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Industrialización, Informalidad Y Comercio Internacional

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En este trabajo se recrea un modelo de la economía mundial que se caracteriza por industrialización marginal con una creciente integración tecnológica anterior. El sector industrial tiene altos costos de entrada, demanda trabajo calificado, y experimenta rendimientos constantes a escala en insumos y trabajo calificado. La productividad manufacturera en su conjunto aumenta con la diversificación industrial. Por otra parte, los servicios demandan trabajo no calificado y los costos de entrada son nulos. Los bienes manufactureros son (internacionalmente) transables; los servicios no lo son. La gente ofrece trabajo inelásticamente para salarios por encima del nivel de subsistencia. Existe por otra parte una abundante oferta de trabajo no calificado. Con estos supuestos se genera un sector informal de bajos salarios relacionado con las actividades de servicios. En la economía mundial integrada por el comercio internacional se puede generar una brecha de ingresos entre los países del Norte y los del Sur si el diferencial en diversificación industrial excede cierto umbral; para este resultado es necesario suponer fuertes restricciones a la migración internacional. Finalmente, se considera el caso de una economía subdesarrollada que se abre al comercio internacional. Si el país se abre antes (después) de alcanzar un cierto umbral de industrialización se especializa en actividades de baja (alta) diversificación industrial y su ingreso converge al bajo (alto) nivel de los países del Sur (Norte); este es el caso de los países recientemente desindustrializados (industrializados). El modelo propone la necesidad de una política de diversificación industrial y de educación de la población.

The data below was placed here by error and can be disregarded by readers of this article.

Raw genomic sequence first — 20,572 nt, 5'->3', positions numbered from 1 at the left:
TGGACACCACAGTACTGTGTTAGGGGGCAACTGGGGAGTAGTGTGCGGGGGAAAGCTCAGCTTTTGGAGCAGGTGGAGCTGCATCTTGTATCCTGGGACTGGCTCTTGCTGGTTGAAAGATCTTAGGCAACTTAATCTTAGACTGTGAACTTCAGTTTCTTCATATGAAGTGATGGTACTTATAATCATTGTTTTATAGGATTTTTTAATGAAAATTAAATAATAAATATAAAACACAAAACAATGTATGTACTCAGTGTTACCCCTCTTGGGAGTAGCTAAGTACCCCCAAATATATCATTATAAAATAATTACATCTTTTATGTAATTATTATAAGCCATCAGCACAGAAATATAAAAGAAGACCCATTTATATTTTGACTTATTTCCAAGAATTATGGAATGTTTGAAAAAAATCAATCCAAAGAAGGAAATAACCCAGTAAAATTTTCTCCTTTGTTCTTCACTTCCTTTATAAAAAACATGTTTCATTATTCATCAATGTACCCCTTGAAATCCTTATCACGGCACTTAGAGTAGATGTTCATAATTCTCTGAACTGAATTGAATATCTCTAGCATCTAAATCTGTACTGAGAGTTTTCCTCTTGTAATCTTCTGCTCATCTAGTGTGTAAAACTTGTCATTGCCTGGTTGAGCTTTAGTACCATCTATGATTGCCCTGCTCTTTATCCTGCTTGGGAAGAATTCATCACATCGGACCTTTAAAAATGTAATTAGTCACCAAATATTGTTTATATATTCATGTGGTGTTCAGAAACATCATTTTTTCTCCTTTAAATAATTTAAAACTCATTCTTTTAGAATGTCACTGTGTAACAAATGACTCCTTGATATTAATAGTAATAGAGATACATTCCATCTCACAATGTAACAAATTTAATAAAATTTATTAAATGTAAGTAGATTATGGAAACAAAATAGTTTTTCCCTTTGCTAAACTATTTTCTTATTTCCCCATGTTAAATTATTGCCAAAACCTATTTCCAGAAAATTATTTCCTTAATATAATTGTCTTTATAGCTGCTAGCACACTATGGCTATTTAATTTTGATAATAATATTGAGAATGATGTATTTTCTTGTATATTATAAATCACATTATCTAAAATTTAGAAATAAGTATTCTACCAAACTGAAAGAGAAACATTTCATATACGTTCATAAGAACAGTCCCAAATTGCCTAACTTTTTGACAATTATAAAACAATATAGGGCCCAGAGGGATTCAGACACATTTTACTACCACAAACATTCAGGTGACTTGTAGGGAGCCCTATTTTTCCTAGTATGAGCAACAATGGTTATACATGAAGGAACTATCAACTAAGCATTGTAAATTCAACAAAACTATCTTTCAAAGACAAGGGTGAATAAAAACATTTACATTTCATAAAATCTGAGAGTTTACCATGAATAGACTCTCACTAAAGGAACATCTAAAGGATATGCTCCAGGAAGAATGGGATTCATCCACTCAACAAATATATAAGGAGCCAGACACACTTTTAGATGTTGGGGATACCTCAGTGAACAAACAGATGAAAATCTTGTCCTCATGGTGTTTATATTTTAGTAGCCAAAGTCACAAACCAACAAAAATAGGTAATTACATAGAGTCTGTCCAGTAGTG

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Paper provided by UNIVERSIDAD DEL VALLE - CIDSE in its series DOCUMENTOS DE TRABAJO-CIDSE with number 002841.

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Length: 33
Date of creation: 01 Sep 2004
Handle: RePEc:col:000149:002841
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  1. Kevin M. Murphy & Andrei Shleifer & Robert W. Vishny, 1988. "Industrialization and the Big Push," NBER Working Papers 2708, National Bureau of Economic Research, Inc.
  2. Maloney, William F., 1998. "The structure of labor markets in developing countries : time series evidence on competing views," Policy Research Working Paper Series 1940, The World Bank.
  3. Loayza, Norman V., 1996. "The economics of the informal sector: a simple model and some empirical evidence from Latin America," Carnegie-Rochester Conference Series on Public Policy, Elsevier, vol. 45(1), pages 129-162, December.
  4. Rocío Ribero, 2003. "Gender Dimensions Of Non-Formal Employment In Colombia," DOCUMENTOS CEDE 002762, UNIVERSIDAD DE LOS ANDES-CEDE.
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